“Over the last five years, we have successfully implemented mergers of schools, which in addition to the goal of maintaining fiscal solvency, has resulted in increased enrollment, gained efficiencies, and program improvements,” said Johnson-Trammell and Hutchinson in their statement. 

Because the school district must give layoff notices by March 15, the board is expected to vote on the budget reductions tonight. Board members could also propose amendments to the proposal or suggest cuts elsewhere. 

Last year, two schools merged as part of OUSD’s school closure plan, when New Highland Academy and RISE Community School became one new school called Highland Community School. The original closure plan presented to the board last January included the additional mergers of West Oakland and Westlake middle schools, Manzanita Community School and Fruitvale Elementary, and Dewey Academy with Ralph J. Bunche Academy. None of those three mergers were approved. 

School consolidations have been met with opposition in the recent past, including in 2019 when the board decided to close Kaiser Elementary and merge it with Sankofa Elementary. The former Kaiser Elementary is now operating as an early childhood education center. Roses in Concrete, a former charter school, merged with an OUSD school, Howard Elementary, in 2020 to become Oakland Academy of Knowledge.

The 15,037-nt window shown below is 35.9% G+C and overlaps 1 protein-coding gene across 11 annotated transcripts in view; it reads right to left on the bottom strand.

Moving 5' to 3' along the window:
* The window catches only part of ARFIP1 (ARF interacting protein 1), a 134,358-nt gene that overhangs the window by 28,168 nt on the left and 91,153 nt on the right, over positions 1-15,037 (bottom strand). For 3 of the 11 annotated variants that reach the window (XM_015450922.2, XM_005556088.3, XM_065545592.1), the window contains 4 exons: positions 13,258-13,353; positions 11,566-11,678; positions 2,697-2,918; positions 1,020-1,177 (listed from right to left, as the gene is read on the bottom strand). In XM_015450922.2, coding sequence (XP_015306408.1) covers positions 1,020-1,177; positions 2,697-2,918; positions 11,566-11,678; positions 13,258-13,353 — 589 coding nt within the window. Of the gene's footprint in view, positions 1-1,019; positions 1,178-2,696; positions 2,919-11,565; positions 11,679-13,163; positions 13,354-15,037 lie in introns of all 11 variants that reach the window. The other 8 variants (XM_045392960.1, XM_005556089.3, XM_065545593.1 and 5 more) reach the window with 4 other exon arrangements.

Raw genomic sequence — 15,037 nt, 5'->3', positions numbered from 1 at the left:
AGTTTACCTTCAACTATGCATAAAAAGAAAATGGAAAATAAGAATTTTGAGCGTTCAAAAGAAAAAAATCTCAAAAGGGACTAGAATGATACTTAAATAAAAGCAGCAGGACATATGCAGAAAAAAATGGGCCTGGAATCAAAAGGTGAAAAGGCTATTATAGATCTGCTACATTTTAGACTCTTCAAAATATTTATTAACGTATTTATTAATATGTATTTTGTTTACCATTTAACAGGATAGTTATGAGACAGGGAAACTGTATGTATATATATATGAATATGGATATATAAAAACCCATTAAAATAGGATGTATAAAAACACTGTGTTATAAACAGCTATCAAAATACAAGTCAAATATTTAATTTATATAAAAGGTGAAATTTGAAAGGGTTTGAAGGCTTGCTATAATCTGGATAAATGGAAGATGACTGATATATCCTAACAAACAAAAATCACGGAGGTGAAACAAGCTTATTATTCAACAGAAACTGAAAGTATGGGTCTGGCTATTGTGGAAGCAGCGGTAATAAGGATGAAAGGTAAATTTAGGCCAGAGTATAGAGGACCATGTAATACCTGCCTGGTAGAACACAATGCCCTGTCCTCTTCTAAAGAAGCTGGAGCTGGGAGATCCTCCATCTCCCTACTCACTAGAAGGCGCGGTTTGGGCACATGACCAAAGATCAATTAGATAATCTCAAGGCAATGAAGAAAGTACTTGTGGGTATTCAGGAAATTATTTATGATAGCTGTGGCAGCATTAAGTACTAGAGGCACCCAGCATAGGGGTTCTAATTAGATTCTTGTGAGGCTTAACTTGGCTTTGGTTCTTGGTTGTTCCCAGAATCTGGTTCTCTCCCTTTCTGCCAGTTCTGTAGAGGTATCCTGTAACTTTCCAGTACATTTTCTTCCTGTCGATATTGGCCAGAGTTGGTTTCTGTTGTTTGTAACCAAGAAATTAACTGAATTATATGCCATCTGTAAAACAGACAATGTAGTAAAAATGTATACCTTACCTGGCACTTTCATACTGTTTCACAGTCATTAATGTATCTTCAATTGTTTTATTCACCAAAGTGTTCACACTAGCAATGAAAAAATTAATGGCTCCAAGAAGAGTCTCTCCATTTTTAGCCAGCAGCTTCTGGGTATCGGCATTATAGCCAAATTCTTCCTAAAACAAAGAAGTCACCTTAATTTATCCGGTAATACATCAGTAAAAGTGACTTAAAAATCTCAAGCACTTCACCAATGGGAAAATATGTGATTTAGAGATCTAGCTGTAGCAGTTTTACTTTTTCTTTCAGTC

In 2019, Alliance Academy closed and merged with Elmhurst Community Prep to become Elmhurst United Middle School. Lockwood STEAM Academy opened in 2021, the result of a merger between Futures Elementary and Community United Elementary School. Frick Middle School and Oakland School of Language merged in 2020 to become Frick United Academy of Language. 

A 2021 report on the results of OUSD’s recent mergers showed that students who attended a school that closed left OUSD the following year at higher rates than students who did not. Critics of school closures and mergers point to that attrition as a financial argument against them, since OUSD loses money when students leave the district. 

The same 2021 report showed mixed results in the first year of the Elmhurst, Frick, and Sankofa mergers: Elmhurst saw a 10% jump in enrollment and a $650,000 higher budget. Frick saw a 13% decline in enrollment and $62,000 fewer dollars, and Sankofa’s enrollment dropped by 52% and lost nearly $1 million in its budget. 

Since then, enrollment at Sankofa has increased and in 2022 reached 213 students, its highest enrollment since 2017. Enrollment at Frick has grown to 316 students in 2022, up from 246 in the 2019-2020 school year.

Ashley McBride writes about education equity for The Oaklandside. Her work covers Oakland’s public district and charter schools. Before joining The Oaklandside in 2020, Ashley was a reporter for the San Antonio Express-News and the San Francisco Chronicle as a Hearst Journalism Fellow, and has held positions at the Poynter Institute and the Palm Beach Post. Ashley earned her master’s degree in journalism from Syracuse University.